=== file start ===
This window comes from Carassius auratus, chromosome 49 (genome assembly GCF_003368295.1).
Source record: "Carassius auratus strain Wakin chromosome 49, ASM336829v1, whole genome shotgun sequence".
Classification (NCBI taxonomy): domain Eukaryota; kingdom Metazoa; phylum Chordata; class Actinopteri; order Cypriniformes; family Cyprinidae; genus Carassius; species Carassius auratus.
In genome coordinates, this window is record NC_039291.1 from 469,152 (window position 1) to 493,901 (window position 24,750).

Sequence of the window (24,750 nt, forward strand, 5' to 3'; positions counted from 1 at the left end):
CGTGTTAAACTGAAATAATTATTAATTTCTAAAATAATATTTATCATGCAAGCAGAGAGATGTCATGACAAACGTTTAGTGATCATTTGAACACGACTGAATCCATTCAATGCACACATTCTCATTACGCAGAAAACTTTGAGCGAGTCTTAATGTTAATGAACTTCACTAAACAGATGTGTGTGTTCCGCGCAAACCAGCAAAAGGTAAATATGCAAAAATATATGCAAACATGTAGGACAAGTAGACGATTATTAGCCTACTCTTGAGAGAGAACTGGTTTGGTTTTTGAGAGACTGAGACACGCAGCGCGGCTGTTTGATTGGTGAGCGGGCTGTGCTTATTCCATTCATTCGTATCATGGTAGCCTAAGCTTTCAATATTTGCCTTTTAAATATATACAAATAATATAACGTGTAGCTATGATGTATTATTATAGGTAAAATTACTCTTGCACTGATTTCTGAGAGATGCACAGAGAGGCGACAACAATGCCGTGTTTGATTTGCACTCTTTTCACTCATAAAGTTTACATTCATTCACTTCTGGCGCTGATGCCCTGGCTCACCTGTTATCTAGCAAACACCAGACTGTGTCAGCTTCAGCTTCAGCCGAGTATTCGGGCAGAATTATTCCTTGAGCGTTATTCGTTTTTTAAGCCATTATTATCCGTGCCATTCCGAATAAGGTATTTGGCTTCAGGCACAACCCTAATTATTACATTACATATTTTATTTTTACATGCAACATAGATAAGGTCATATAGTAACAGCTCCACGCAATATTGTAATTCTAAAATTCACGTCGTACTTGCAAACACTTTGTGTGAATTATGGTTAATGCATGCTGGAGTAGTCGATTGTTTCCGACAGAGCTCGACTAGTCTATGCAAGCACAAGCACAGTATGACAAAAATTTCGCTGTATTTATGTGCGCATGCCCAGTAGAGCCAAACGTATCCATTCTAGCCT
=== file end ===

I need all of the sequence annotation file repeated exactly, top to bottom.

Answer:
This window comes from Carassius auratus, chromosome 49 (genome assembly GCF_003368295.1).
Source record: "Carassius auratus strain Wakin chromosome 49, ASM336829v1, whole genome shotgun sequence".
Classification (NCBI taxonomy): domain Eukaryota; kingdom Metazoa; phylum Chordata; class Actinopteri; order Cypriniformes; family Cyprinidae; genus Carassius; species Carassius auratus.
In genome coordinates, this window is record NC_039291.1 from 469,152 (window position 1) to 493,901 (window position 24,750).

Sequence of the window (24,750 nt, forward strand, 5' to 3'; positions counted from 1 at the left end):
CGTGTTAAACTGAAATAATTATTAATTTCTAAAATAATATTTATCATGCAAGCAGAGAGATGTCATGACAAACGTTTAGTGATCATTTGAACACGACTGAATCCATTCAATGCACACATTCTCATTACGCAGAAAACTTTGAGCGAGTCTTAATGTTAATGAACTTCACTAAACAGATGTGTGTGTTCCGCGCAAACCAGCAAAAGGTAAATATGCAAAAATATATGCAAACATGTAGGACAAGTAGACGATTATTAGCCTACTCTTGAGAGAGAACTGGTTTGGTTTTTGAGAGACTGAGACACGCAGCGCGGCTGTTTGATTGGTGAGCGGGCTGTGCTTATTCCATTCATTCGTATCATGGTAGCCTAAGCTTTCAATATTTGCCTTTTAAATATATACAAATAATATAACGTGTAGCTATGATGTATTATTATAGGTAAAATTACTCTTGCACTGATTTCTGAGAGATGCACAGAGAGGCGACAACAATGCCGTGTTTGATTTGCACTCTTTTCACTCATAAAGTTTACATTCATTCACTTCTGGCGCTGATGCCCTGGCTCACCTGTTATCTAGCAAACACCAGACTGTGTCAGCTTCAGCTTCAGCCGAGTATTCGGGCAGAATTATTCCTTGAGCGTTATTCGTTTTTTAAGCCATTATTATCCGTGCCATTCCGAATAAGGTATTTGGCTTCAGGCACAACCCTAATTATTACATTACATATTTTATTTTTACATGCAACATAGATAAGGTCATATAGTAACAGCTCCACGCAATATTGTAATTCTAAAATTCACGTCGTACTTGCAAACACTTTGTGTGAATTATGGTTAATGCATGCTGGAGTAGTCGATTGTTTCCGACAGAGCTCGACTAGTCTATGCAAGCACAAGCACAGTATGACAAAAATTTCGCTGTATTTATGTGCGCATGCCCAGTAGAGCCAAACGTATCCATTCTAGCCT